So what’s in store for the Savannah area economy in 2013?
Predictions are problematic at this point because of some significant variables — ones that are especially frustrating since they are entirely under human control.
Of first concern is the so-called “fiscal cliff,” which the blog Calculated Risk has more aptly called an “austerity slope.”
To put it simply, there’s no deadline for action — fiscal policy can be adjusted throughout next year. Going over the cliff will not be a “crisis” in any conventional meaning of the term.
In fact, going over the cliff is the surest way to address our deficit and debt, if you view those as more important than the short-term health of the economy.
I’m assuming that in early January we will see an extension of the Bush-era tax cuts for the middle class, an expiration of the temporary cuts to payroll taxes and some other tax increases affecting a relatively small number of wealthy Americans.
We’ll probably also see some cuts in federal spending, although it’s highly unlikely that the deep cuts mandated by current law will take full effect. As much as we like to rail against federal spending, Americans broadly oppose any cuts to the most costly programs — Social Security, defense, Medicare and Medicaid.
If a messy solution to the cliff doesn’t also include a debt ceiling increase, then we could see more confidence-crushing brinksmanship in the coming months.
The likely tax increases and spending cuts will bring the federal budget a little closer to balance, but those policies will also hurt spending and reduce GDP.
Austerity is a drag.
Then there’s the more pressing issue of the impending longshoremen’s strike on the East Coast.
That labor dispute might have been settled by the time you’re reading this. Or it might be resolved, as I’m guessing, within a week.
However, any strike will damage the local economy. The longer the strike lasts, the more lasting the damage is likely to be.
That’s a lot to worry about, and we’ve already seen a couple of fairly gloomy forecasts for the Savannah area from economists at Georgia State and UGA.
But there are many reasons to be upbeat.
Reasons for optimism
First off, as I discussed in Tuesday’s column, recent employment estimates for the Savannah metro area (Chatham, Effingham and Bryan counties) show that the local job market will finish the year in far stronger shape than the consensus prediction a year ago.
Employment is a lagging indicator of economic conditions, so the recent hiring surge largely reflects business conditions going back many months. But all those added employees should significantly boost both local spending power and production in 2013.
While employment is a lagging indicator, residential investment is a leading indicator. Typically, new home construction is a key driver as the U.S. pulls itself out of recessions, but that wasn’t true in recent years because of the overbuilding during the housing bubble.
But now new home construction is contributing positively to the economy rather than dragging it down.
According to the latest Coastal Empire Economic Monitor from Armstrong Atlantic State University’s Center for Regional Analysis, the seasonally adjusted number of home building permits jumped 34 percent in the third quarter compared to the second.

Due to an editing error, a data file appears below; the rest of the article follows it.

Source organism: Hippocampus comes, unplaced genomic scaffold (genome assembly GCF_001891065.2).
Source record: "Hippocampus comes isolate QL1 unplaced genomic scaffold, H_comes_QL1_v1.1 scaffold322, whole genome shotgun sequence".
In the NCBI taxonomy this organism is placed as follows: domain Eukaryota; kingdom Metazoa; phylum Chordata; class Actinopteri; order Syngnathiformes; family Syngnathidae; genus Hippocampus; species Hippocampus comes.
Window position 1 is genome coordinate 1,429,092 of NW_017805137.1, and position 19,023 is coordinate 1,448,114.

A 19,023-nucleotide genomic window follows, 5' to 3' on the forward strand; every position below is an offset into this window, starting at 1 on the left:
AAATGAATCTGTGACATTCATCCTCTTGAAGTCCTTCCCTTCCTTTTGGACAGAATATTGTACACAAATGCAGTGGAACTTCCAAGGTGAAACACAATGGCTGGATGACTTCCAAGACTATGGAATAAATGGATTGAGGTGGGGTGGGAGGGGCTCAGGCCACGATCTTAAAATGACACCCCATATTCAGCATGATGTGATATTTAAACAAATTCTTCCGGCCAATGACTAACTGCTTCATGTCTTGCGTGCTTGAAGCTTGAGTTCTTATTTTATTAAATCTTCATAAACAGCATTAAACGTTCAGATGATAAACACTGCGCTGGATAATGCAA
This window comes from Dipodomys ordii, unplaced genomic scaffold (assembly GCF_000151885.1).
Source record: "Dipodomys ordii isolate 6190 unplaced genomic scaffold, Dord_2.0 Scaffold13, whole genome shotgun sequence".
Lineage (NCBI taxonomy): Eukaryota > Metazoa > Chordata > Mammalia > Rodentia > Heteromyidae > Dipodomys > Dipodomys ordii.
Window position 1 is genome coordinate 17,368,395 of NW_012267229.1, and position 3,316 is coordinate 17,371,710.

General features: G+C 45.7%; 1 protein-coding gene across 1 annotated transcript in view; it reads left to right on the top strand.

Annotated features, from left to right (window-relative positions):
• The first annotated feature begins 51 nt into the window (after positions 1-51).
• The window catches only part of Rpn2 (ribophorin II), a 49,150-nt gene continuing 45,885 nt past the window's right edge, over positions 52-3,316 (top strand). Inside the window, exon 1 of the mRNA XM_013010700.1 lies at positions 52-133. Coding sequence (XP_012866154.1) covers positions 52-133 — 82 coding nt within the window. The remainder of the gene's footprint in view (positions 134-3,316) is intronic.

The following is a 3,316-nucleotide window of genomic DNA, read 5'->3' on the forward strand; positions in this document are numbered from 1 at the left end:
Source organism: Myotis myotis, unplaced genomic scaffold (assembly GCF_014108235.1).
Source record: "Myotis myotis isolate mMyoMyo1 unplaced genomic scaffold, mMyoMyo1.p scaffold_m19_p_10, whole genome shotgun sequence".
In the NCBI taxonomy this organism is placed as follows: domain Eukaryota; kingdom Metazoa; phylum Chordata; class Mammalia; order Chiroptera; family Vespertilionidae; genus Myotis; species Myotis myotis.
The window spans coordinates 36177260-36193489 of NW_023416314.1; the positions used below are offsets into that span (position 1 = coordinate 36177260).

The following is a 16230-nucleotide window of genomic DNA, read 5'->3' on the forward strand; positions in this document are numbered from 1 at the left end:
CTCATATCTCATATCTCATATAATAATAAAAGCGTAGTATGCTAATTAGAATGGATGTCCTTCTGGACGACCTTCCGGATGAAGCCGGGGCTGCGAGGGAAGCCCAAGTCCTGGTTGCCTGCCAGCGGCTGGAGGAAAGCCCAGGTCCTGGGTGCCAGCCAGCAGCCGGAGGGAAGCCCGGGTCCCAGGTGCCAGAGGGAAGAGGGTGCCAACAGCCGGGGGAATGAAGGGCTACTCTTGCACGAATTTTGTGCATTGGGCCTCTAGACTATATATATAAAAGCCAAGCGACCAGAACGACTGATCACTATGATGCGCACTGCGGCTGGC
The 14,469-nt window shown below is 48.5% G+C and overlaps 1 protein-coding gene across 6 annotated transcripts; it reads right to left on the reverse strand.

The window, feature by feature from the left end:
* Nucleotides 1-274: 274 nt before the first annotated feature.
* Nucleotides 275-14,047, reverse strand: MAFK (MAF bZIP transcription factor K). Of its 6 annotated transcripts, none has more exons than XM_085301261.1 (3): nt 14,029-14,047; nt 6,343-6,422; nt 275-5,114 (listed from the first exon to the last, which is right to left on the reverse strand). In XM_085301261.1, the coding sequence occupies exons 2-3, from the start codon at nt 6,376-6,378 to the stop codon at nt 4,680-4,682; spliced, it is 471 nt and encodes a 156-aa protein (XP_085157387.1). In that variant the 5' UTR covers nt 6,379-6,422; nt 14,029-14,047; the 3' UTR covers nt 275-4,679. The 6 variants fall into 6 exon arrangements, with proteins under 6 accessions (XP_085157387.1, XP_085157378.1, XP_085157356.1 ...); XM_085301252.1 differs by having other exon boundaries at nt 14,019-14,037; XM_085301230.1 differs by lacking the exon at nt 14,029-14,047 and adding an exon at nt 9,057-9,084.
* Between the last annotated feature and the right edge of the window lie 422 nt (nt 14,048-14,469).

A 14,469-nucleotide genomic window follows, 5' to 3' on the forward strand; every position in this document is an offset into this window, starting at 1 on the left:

Don’t look for housing starts, home sales or prices to climb quickly back to their pre-recession peaks, but we should see improving numbers in all those areas in 2013.
We will also see continued forward momentum from the significant number of major investments announced in 2012.
New hotels are planned on River Street and in other locations near the historic district. Several significant new residential projects are planned for the greater downtown area, too.
Renovations continue on Drayton Tower, which is now leasing and has a snazzy new website (www.draytontowersavannah.com). Work also continues on the new Victory Drive plaza that will be home to Whole Foods Market.
Aside from the question marks regarding the port, Savannah’s other core economic sectors seem in good shape for the new year, including tourism, manufacturing, health care and education.
Through the recession and the slow recovery, we’ve also seen the development of a strong DIY entrepreneurial spirit, a trend that bodes well for 2013 and beyond.
And a few words of caution
Of course, the recovery from the 2007-09 recession still isn’t over. It will likely be 2014 before employment reaches its previous peak, and we’re certain to see more stores and restaurants close because of the years of weak sales.
Keep in mind that January is always an especially weak month.
The city of Savannah will also have to be careful not to end up in another divisive public brouhaha if and when the search for a permanent city manager begins. We will likely also be gearing up for an important but contentious renewal of the 1 percent special purpose local option sales tax.
There are all sorts of other factors that could hurt the Savannah economy in 2013 — from the ongoing woes in Europe to hurricanes.
But we turned a small corner in 2012, and the trends generally look pretty good for next year if we can avoid self-inflicted wounds.